Seminar Series - Bayesian Reinforcement Learning With Censored Observations and Applications in Dynamic Pricing

Speaker: Sanmay Das, Department of Computer Science, Rensselaer Polytechnic Institute
Date: Tuesday, February 21, 2012
Time: 11:00am-12:00pm
Location: 1110 KnowledgeWorks II

In many real-world applications, a decision-maker receives censored information from the world. A censored observation is one where the value of a measurement is only partially known -- for example, whether or not a buyer values an item enough to purchase it at a particular price, or whether or not a particular drug dosage level is toxic. The decision-maker often controls the threshold at which censoring occurs (the seller sets a price; the drug designer sets a dosage level), setting up a dynamic decision problem with an exploration-exploitation dilemma: where to set the threshold in order to trade off the information gained and the actual value obtained from the interaction. Unfortunately, the censored nature of the observations typically makes exact inference intractable. I will describe a Bayesian reinforcement learning algorithm for such problems that uses moment-matching approximations to collapse a decision-maker's belief state into a tractable form. The algorithm can be applied in many domains, including dynamic pricing of digital goods and liquidity provision in prediction markets. I will present data from prediction market experiments with both human subjects and artificial trading agents showing that a Bayesian market maker based on the moment-matching algorithm outperforms standard cost-function based approaches. This talk is based on joint work with Aseem Brahma, Mithun Chakraborty, Meenal Chhabra, Allen Lavoie, Malik Magdon-Ismail, and Yonatan Naamad.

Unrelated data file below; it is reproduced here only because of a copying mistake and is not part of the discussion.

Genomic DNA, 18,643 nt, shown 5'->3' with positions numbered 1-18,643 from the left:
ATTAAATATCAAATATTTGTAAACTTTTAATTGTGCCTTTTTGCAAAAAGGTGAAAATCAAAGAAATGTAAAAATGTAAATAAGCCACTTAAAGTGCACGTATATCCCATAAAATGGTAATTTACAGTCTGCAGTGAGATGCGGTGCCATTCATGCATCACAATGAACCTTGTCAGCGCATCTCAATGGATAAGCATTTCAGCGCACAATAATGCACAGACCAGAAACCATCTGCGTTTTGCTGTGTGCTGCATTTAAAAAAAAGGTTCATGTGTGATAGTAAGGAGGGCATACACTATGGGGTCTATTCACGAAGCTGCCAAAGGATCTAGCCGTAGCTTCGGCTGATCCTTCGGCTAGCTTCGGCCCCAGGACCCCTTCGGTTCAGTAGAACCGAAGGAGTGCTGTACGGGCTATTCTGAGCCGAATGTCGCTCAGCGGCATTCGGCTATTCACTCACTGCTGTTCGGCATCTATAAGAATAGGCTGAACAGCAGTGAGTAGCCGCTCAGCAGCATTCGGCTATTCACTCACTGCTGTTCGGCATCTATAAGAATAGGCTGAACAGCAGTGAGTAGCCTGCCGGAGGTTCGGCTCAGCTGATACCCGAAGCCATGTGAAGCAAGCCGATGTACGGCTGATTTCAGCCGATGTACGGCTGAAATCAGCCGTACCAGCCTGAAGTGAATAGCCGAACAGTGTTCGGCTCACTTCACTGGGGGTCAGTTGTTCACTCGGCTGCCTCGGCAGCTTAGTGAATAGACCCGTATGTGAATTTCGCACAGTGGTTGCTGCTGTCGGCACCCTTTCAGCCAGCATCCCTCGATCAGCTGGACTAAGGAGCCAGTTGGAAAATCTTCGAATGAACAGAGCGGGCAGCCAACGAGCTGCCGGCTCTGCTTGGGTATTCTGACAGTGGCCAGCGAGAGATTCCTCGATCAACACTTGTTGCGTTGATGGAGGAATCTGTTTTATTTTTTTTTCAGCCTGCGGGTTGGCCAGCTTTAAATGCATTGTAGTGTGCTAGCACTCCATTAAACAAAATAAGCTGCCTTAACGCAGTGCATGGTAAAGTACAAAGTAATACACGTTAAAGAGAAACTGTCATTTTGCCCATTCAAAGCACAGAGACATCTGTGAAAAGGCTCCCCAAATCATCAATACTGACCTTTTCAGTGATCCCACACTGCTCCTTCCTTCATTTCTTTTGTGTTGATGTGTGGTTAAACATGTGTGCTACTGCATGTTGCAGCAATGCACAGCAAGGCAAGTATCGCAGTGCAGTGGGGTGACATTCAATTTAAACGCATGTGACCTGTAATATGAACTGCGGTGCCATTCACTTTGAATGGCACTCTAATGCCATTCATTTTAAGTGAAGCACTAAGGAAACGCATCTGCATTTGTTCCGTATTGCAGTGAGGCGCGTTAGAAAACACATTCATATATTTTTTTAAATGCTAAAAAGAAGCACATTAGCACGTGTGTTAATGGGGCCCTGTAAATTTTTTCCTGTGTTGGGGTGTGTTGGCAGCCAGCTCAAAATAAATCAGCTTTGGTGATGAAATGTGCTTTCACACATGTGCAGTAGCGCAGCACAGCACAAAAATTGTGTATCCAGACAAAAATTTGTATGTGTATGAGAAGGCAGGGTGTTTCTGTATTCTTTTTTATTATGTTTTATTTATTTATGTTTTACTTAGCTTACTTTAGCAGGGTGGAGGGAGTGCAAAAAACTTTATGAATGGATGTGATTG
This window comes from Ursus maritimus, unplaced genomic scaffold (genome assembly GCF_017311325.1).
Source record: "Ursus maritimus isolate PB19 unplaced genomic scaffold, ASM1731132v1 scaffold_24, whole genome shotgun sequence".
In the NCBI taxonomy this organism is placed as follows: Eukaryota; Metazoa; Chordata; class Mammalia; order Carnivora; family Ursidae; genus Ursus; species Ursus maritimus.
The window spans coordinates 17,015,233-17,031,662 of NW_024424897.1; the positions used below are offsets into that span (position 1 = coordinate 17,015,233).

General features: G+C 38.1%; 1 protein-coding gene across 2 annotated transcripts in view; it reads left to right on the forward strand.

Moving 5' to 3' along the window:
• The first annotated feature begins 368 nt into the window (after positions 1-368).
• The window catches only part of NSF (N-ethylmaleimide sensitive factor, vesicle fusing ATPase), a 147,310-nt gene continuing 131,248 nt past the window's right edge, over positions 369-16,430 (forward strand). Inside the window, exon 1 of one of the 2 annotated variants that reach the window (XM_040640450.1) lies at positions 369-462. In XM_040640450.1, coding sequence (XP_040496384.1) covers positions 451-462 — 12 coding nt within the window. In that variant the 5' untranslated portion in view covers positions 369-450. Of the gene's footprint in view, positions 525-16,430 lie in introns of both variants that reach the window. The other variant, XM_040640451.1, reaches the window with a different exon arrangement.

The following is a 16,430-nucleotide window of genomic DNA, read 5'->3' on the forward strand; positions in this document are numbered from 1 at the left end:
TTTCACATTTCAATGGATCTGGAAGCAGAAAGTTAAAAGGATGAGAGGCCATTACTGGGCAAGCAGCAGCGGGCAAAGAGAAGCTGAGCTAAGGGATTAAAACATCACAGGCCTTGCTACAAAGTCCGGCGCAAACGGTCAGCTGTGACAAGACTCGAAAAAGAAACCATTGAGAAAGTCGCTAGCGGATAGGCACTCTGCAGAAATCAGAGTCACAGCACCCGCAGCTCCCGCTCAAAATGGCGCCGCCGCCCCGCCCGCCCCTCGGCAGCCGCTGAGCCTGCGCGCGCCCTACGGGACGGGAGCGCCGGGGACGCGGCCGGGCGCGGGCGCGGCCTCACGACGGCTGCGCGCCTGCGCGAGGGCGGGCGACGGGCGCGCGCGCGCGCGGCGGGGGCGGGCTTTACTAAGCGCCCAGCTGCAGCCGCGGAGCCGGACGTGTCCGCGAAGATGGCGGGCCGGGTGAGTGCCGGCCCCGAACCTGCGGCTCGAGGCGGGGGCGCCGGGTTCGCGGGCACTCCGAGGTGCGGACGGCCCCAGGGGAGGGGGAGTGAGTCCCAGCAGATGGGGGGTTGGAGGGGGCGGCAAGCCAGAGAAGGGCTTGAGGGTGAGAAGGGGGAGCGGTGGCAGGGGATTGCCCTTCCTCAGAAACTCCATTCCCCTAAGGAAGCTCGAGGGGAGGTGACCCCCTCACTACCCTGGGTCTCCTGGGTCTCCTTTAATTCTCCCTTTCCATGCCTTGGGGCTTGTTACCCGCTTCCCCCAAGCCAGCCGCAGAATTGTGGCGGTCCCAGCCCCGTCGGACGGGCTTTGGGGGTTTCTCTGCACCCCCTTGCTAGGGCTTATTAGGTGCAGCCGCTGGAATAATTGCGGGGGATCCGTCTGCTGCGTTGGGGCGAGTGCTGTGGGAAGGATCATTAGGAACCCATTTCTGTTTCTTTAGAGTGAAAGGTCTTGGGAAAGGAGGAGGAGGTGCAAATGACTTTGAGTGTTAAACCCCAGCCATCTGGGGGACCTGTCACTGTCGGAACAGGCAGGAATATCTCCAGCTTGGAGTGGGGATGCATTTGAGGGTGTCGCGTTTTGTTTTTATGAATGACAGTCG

Sanmay Das is an Assistant Professor at Rensselaer Polytechnic Institute. His research interests are in machine learning and computational social science. He received an NSF CAREER award in 2010. He has served as program chair of AMMA and workshops chair of ACM EC, in addition to serving on the program committees of many conferences in artificial intelligence and machine learning. Sanmay received his Ph.D. in Computer Science from the Massachusetts Institute of Technology in 2006.